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Mol Autism. 2019 Nov 7;10:38. doi: 10.1186/s13229-019-0285-1. eCollection 2019.

RNA sequencing of identical twins discordant for autism reveals blood-based signatures implicating immune and transcriptional dysregulation.

Author information

1
1Department of Non-communicable Disease Epidemiology, London School of Hygiene and Tropical Medicine, London, UK.
2
2Centre for Brain and Cognitive Development, Department of Psychological Sciences, Birkbeck, University of London, London, UK.
3
3Edinburgh Genomics, University of Edinburgh, Edinburgh, Scotland UK.
4
4King's Genomics Centre, King's College London, London, UK.
5
5Social Genetic and Developmental Psychology, Institute of Psychiatry, Psychology and Neuroscience, King's College London, London, UK.
6
6School of Life Sciences, University of Essex, Colchester, UK.
7
7University of Exeter Medical School, University of Exeter, Exeter, UK.
8
8Department of Health Sciences, University of Leicester, Leicester, UK.

Abstract

Background:

A gap exists in our mechanistic understanding of how genetic and environmental risk factors converge at the molecular level to result in the emergence of autism symptoms. We compared blood-based gene expression signatures in identical twins concordant and discordant for autism spectrum condition (ASC) to differentiate genetic and environmentally driven transcription differences, and establish convergent evidence for biological mechanisms involved in ASC.

Methods:

Genome-wide gene expression data were generated using RNA-seq on whole blood samples taken from 16 pairs of monozygotic (MZ) twins and seven twin pair members (39 individuals in total), who had been assessed for ASC and autism traits at age 12. Differential expression (DE) analyses were performed between (a) affected and unaffected subjects (N = 36) and (b) within discordant ASC MZ twin pairs (total N = 11) to identify environmental-driven DE. Gene set enrichment and pathway testing was performed on DE gene lists. Finally, an integrative analysis using DNA methylation data aimed to identify genes with consistent evidence for altered regulation in cis.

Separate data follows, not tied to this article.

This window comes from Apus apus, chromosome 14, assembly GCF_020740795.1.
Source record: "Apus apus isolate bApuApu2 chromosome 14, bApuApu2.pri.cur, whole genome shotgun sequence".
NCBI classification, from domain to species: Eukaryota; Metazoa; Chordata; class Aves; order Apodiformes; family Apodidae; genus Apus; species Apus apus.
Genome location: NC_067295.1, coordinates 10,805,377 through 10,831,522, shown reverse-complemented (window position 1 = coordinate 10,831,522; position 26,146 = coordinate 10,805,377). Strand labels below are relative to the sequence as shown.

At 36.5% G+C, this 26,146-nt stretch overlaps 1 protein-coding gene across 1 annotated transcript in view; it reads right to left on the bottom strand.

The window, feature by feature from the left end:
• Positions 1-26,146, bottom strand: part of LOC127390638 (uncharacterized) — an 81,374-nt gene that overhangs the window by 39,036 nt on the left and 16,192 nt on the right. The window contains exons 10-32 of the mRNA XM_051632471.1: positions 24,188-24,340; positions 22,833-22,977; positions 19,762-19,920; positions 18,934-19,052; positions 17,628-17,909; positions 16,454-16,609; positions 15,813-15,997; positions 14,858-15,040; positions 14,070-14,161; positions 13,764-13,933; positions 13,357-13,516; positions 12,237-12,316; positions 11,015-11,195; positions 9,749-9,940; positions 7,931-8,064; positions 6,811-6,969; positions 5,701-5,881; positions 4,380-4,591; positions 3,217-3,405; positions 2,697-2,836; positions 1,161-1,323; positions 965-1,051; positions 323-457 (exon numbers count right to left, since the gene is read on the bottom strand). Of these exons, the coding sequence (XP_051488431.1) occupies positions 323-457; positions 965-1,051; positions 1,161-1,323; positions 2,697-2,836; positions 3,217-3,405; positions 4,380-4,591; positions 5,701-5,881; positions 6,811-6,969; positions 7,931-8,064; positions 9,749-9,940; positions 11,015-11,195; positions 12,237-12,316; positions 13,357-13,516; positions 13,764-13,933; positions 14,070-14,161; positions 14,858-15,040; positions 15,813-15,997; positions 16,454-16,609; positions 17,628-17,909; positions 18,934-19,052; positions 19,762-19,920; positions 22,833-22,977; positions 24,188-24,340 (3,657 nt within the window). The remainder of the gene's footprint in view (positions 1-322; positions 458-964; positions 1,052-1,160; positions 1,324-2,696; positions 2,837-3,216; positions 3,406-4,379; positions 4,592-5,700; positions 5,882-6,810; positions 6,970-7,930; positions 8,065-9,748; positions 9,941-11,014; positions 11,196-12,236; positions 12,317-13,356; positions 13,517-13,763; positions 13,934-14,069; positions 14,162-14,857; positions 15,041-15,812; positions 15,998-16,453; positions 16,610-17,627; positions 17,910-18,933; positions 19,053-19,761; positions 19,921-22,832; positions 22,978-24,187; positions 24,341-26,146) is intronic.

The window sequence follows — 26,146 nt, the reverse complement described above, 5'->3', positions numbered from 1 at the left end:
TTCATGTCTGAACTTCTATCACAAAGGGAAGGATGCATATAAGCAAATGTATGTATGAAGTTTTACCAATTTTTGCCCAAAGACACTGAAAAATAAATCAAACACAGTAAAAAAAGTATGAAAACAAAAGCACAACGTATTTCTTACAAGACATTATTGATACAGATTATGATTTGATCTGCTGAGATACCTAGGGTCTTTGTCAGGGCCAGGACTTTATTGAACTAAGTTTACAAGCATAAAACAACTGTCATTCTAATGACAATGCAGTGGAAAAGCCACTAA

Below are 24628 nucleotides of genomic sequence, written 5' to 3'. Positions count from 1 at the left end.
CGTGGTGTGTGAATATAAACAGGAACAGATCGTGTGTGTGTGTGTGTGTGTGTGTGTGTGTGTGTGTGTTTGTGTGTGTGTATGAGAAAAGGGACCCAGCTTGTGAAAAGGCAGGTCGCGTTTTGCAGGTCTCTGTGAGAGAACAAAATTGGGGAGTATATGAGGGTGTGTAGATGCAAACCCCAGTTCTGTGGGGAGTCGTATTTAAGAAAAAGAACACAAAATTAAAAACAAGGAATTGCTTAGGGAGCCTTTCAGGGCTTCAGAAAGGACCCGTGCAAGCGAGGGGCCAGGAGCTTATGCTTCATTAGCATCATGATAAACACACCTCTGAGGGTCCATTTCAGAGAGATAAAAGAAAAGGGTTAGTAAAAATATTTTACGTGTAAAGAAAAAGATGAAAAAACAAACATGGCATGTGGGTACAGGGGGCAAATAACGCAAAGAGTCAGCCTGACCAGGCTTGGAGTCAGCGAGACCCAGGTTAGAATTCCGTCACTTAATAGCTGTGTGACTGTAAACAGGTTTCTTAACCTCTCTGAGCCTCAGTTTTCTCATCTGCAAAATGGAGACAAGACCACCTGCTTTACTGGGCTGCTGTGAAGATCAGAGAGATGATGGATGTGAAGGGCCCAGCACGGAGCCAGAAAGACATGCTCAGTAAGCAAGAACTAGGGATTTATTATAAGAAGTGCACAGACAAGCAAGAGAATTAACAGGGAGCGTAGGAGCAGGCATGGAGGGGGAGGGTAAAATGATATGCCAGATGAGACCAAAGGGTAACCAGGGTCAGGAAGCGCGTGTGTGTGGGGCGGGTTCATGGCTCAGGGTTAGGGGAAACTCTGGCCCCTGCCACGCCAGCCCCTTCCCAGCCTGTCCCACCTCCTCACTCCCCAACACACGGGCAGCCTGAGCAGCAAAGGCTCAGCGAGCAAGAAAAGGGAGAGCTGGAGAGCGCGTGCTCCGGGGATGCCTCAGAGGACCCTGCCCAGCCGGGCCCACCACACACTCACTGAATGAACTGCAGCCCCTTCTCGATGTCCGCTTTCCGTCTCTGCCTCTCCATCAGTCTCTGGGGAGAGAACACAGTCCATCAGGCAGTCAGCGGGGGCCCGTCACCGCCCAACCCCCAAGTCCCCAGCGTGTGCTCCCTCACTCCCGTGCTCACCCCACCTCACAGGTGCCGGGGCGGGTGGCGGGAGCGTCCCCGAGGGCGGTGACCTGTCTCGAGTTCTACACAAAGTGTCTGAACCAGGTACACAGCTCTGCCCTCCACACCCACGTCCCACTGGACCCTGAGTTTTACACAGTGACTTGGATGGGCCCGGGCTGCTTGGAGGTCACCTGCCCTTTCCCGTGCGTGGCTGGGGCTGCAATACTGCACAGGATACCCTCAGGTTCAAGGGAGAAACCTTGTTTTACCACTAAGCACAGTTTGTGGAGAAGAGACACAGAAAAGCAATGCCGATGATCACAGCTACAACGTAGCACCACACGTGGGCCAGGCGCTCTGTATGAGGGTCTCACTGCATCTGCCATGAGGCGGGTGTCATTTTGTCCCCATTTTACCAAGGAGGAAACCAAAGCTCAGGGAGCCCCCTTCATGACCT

Results:

In the discordant twin analysis, three genes showed evidence for DE at FDR < 10%: IGHG4, EVI2A and SNORD15B. In the case-control analysis, four DE genes were identified at FDR < 10% including IGHG4, PRR13P5, DEPDC1B, and ZNF501. We find enrichment for DE of genes curated in the SFARI human gene database. Pathways showing evidence of enrichment included those related to immune cell signalling and immune response, transcriptional control and cell cycle/proliferation. Integrative methylomic and transcriptomic analysis identified a number of genes showing suggestive evidence for cis dysregulation.

Limitations:

Identical twins stably discordant for ASC are rare, and as such the sample size was limited and constrained to the use of peripheral blood tissue for transcriptomic and methylomic profiling. Given these primary limitations, we focused on transcript-level analysis.

Conclusions:

Using a cohort of ASC discordant and concordant MZ twins, we add to the growing body of transcriptomic-based evidence for an immune-based component in the molecular aetiology of ASC. Whilst the sample size was limited, the study demonstrates the utility of the discordant MZ twin design combined with multi-omics integration for maximising the potential to identify disease-associated molecular signals.

KEYWORDS:

Autism spectrum disorder; DNA methylation; Discordance; Epigenomics; Gene expression; Immune; MZ twins; RNA-seq; Transcriptomics

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